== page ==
Drupal 7 has a plethora of excellent contributed base themes available: Zen, Omega, Gesso, and AdaptiveTheme to name a few. We evaluated a number of them, and all of the themes have their own advantages. We wanted to determine whether we should develop our own base theme or use one of the established contributed ones.
Some of our clients need to have a lot of customizability in the front end for placing content in specific regions in specific site sections under certain circumstances. We decided to utilize the panels module to give the site maintainers as much flexibility as possible.
As a result, we were looking for a base theme that had the following attributes:
- Panels-friendly: the page layout could easily be controlled with panels.
- SASS-friendly: the theme structure was designed to work with SASS instead of static CSS.
- HTML5 based.
- Followed design best practices (e.g. SMACSS)
A few themes met this criteria, but Aurora was the most lightweight, and it worked with the Singularity grid framework that we already liked. Aurora is designed to be used with panels, so it was ideal for our purposes.
We also developed a custom module that provides plugins for responsive panels layouts and pane styles - both for page layouts and mini panels. While it is possible to place these in a theme instead of a module, having them in a module makes the layouts available to any theme enabled on the site and allows the same module to be reused across multiple sites.
Example panels layouts: conditional sidebars, 2, 3, and 4 columns
Because different clients might want different ratios for content to sidebars, the SASS associated with the responsive layouts is part of the theme layer rather than part of the shared module.
Inspired by other base themes, we developed a base theme on top of Aurora that we could use as a starting point when building a new responsive site for clients. This theme contains the SASS that integrates with our custom library of responsive panels layouts. The exact ratios for columns and gutters can be tweaked on a per-client basis. It integrates well with Panels, Clean Markup, and Blockify. Its organization and naming conventions were influenced by SMACSS and the Gesso theme.
We typically integrate our themes with Font Awesome to provide an extensive library of icons. There are a number of discussions of the pros and cons of using pngs, font icons, and SVG, and arguments can be made in favor of any of these. However, in our case, using font icons with the Font Awesome SASS toolkit allows our clients to easily swap out icons on buttons and in menus without our intervention and without the need to generate new png images. (The Menu Attributes module is very helpful in the case of menus.) These icons also look much crisper on retina displays and can be themed using CSS.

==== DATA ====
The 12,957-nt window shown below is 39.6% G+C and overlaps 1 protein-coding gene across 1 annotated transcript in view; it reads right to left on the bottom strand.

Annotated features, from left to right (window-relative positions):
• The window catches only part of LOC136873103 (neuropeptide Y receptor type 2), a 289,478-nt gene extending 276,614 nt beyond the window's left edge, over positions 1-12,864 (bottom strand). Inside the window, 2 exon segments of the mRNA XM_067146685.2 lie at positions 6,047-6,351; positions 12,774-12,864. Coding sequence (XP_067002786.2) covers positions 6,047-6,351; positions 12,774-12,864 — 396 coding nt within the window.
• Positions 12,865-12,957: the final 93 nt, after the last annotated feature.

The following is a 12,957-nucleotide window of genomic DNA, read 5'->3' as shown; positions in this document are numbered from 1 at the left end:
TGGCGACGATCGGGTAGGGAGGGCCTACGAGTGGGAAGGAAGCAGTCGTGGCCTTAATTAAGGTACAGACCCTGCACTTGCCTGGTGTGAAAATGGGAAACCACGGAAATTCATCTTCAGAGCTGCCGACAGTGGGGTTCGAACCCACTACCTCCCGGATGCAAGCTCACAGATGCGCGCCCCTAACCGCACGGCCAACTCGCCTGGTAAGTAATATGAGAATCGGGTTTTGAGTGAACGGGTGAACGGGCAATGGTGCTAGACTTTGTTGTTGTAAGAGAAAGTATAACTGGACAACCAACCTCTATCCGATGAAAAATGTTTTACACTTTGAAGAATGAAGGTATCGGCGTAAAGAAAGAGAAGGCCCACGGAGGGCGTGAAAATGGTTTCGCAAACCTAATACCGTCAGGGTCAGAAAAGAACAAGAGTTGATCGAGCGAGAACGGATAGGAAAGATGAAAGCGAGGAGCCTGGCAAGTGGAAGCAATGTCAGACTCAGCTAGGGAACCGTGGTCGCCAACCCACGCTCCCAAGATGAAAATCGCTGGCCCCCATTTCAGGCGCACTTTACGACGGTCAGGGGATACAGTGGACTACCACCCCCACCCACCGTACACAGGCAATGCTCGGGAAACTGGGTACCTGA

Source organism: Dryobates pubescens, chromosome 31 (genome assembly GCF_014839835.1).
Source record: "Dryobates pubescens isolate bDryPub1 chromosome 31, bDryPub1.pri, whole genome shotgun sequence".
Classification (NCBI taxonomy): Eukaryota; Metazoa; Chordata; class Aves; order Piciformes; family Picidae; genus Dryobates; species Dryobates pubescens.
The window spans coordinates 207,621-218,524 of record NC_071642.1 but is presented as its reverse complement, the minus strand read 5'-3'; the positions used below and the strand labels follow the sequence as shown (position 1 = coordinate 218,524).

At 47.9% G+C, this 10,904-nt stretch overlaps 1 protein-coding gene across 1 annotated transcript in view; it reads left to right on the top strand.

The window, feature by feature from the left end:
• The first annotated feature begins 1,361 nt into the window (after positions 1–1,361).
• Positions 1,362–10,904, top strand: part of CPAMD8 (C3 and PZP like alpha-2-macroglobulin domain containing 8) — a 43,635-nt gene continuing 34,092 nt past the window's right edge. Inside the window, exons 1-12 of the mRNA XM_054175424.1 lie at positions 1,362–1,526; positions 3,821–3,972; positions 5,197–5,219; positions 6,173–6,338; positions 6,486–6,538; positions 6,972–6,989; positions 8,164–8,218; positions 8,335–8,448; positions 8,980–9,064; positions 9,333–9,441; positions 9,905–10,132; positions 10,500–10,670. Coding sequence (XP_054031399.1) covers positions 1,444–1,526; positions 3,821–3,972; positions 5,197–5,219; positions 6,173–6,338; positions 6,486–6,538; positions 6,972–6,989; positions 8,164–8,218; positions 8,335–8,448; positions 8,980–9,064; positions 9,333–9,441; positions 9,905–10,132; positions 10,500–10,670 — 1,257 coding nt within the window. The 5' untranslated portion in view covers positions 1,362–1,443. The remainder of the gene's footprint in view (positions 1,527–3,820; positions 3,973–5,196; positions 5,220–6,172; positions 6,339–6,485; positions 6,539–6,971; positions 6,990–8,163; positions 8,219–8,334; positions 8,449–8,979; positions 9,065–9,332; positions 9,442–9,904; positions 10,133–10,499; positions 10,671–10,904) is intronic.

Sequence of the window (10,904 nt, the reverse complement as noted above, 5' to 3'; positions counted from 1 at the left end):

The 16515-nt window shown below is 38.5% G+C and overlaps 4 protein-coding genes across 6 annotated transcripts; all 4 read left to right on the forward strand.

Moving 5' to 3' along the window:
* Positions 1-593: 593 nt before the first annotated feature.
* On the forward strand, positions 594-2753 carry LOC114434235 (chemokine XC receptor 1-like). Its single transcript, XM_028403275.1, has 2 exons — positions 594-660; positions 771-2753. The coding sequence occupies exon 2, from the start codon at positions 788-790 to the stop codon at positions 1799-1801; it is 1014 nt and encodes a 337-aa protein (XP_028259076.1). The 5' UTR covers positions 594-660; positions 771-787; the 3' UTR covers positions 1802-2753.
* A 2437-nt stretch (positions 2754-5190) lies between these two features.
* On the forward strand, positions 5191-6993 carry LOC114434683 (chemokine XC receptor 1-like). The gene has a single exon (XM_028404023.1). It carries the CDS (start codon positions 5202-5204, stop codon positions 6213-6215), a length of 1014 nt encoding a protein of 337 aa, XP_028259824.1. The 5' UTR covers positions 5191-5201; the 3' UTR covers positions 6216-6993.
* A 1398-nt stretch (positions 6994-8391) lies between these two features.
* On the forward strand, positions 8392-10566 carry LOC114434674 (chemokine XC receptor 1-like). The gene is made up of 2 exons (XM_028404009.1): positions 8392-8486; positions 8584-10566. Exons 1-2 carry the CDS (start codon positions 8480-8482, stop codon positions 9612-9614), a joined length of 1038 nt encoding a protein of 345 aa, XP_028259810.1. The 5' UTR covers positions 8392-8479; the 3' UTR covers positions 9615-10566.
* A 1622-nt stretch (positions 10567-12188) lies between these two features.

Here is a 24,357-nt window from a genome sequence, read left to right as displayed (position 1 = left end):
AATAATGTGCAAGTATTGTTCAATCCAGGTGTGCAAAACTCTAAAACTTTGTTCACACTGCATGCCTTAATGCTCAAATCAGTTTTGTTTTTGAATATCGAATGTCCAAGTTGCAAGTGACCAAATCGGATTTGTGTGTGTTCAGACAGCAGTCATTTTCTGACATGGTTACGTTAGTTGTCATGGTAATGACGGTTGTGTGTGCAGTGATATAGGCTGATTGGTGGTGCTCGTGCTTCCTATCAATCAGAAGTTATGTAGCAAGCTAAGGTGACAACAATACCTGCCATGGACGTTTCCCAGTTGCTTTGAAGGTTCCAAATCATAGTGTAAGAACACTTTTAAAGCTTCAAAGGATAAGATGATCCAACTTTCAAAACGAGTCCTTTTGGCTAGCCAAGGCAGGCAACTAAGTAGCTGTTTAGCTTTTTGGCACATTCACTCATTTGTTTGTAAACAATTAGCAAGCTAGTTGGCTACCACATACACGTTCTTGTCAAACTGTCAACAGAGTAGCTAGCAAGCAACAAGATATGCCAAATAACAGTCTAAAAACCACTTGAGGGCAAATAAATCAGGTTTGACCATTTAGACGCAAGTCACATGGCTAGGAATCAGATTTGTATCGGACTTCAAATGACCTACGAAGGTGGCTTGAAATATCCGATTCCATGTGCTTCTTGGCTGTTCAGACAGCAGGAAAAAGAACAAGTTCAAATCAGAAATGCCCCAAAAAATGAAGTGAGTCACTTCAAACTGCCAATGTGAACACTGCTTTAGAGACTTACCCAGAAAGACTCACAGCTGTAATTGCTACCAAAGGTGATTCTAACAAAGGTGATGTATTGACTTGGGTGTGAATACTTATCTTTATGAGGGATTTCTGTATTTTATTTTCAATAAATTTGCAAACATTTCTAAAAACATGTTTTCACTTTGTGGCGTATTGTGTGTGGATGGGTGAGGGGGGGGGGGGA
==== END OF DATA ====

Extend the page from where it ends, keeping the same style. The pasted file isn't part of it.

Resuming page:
We also define breakpoints in our themes for the Breakpoints and Picture modules. The breakpoints correspond to SASS variables that are then used throughout the theme with the help of the Breakpoint SASS plugin.
One of the challenges we encountered with using SASS at both the base theme level and at the site theme level, especially in multi-site installations, was that we did not want to duplicate the base theme SASS in each site theme. To reduce duplication while maintaining a high amount of flexibility, we create a site-theme partial that defines variables like font, base font size, and breakpoints along with a site-theme partial for color variables. Then we import those two variables partials, base theme partials for items like basic elements and layout, and finally a partial containing custom site-specific styles into our main site theme SASS file.
This system has worked successfully on a number of projects. Sites that are using a variation on the Technivant Drupal 7 base theme include: DNA Polymerase Technology, MIT AeroAstro, and MIT Office of Sponsored Programs.
With Drupal 8, we're still using SASS, Singularity, and Font Awesome. However, Blockify is no longer necessary with the changes to the core block system, and since Drupal 8 uses HTML5 and provides extremely minimal twig templates as an option, we've found that the Aurora base theme and modules like clean markup are less important.
With the new flexibility of blocks, we haven't yet needed to use Panels with its new friend, Layout Plugin. The new core ability to add view modes (without code) is something we're also taking advantage of - moving away from field-based views and instead creating reusable view modes with associated Twig templates.